1. StartSSL offers free SSL certificates that last for a year. Sign-up is a bit time consuming and involves creating and saving an SSL certificate just to identify you and authenticate on their website, but I’d rather go through their process than pay exorbitantly for a certificate. Their certificates require a subdomain, but will also work on a naked domain. I’d suggest getting a certificate with the “www” subdomain which would, for example, work for both “www.example.com” and “example.com”.
  2. Let’s Encrypt has been making the rounds lately, promising free, automated SSL certificates. They’ll even be issuing wildcard certificates! The caveat here is that it’s still a beta product, and certificates currently only last for 90 days.

Once you have your SSL certificate, you have to upload it to Amazon. I spent ages trying to figure out how to do this in their web console, but it’s much easier to do it from the command line. You’ll need a few files, the names of which I’ll assume:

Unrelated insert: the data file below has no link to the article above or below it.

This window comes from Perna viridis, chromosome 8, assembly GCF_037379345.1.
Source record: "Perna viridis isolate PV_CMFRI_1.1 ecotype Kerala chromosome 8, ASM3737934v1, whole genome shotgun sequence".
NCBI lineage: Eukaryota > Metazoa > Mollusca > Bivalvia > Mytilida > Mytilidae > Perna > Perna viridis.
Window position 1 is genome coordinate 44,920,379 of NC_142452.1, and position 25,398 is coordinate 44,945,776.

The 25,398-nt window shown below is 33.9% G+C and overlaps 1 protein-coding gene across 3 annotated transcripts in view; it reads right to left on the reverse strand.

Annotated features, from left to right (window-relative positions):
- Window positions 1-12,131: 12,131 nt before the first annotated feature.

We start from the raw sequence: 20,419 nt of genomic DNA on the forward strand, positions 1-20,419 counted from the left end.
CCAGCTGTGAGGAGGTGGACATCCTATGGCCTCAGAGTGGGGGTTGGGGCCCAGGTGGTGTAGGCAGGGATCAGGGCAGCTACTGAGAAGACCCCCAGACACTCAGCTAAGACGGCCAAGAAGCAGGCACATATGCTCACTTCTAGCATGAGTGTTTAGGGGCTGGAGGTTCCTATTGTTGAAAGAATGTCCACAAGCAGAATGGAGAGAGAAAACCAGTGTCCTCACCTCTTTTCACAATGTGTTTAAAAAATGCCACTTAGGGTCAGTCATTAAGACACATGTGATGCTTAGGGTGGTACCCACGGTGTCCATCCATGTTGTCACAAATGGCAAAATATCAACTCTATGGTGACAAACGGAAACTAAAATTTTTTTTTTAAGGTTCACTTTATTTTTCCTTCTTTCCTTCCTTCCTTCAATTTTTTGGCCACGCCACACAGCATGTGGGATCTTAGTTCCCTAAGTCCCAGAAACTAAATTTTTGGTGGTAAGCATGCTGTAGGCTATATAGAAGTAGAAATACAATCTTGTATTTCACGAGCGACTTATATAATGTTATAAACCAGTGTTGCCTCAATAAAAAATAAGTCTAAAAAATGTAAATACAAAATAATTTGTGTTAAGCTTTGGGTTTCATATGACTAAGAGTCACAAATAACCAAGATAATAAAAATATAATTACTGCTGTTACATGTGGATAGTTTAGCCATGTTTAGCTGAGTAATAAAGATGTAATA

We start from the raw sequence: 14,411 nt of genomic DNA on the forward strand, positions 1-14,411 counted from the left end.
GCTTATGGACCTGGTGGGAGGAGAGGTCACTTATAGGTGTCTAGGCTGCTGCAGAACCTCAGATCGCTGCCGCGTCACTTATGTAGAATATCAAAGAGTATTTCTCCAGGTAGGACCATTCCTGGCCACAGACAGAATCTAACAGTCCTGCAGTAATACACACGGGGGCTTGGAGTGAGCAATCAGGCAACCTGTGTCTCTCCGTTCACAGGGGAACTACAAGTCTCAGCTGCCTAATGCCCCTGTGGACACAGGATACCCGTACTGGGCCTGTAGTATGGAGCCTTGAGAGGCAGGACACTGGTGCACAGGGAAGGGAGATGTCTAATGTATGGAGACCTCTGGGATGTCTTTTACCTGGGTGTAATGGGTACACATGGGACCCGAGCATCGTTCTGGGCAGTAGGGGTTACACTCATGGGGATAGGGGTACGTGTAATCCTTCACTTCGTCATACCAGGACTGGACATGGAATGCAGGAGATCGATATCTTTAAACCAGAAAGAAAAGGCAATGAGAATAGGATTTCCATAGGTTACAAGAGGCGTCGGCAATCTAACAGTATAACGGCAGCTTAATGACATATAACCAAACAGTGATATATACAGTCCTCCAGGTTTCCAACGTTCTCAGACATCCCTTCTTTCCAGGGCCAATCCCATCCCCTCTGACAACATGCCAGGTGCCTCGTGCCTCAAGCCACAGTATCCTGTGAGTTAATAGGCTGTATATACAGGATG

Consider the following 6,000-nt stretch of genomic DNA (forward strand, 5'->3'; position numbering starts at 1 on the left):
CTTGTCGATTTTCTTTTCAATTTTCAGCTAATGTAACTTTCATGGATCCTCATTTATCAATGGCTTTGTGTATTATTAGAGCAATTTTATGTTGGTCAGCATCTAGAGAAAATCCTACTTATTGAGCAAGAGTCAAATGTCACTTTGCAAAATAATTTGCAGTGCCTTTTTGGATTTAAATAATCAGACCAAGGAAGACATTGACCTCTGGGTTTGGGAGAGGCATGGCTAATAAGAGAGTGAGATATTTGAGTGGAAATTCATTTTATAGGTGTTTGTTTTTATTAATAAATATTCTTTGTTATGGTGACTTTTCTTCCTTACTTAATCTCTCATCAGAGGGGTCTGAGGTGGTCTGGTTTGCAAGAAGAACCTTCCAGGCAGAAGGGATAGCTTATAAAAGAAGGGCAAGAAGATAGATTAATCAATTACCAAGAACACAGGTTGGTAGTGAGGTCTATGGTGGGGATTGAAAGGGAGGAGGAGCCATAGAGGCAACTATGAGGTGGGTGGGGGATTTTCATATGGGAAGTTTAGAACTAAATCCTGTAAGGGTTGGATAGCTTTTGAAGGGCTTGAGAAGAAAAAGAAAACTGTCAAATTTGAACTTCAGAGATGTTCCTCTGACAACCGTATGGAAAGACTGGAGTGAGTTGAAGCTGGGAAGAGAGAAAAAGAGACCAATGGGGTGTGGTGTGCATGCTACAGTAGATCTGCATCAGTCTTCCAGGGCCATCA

When you’ve got these files ready, install the AWS Command Line Interface and go to town (replacing example.com with your domain):

Once the certificate is uploaded, head back to the AWS Console and navigate to the CloudFront app. Click into the distribution that was created for your site, click “Edit”, and select “Custom SSL Certificate (stored in AWS IAM)”. Make sure the certificate in the dropdown is selected, and save.

Hook up your DNS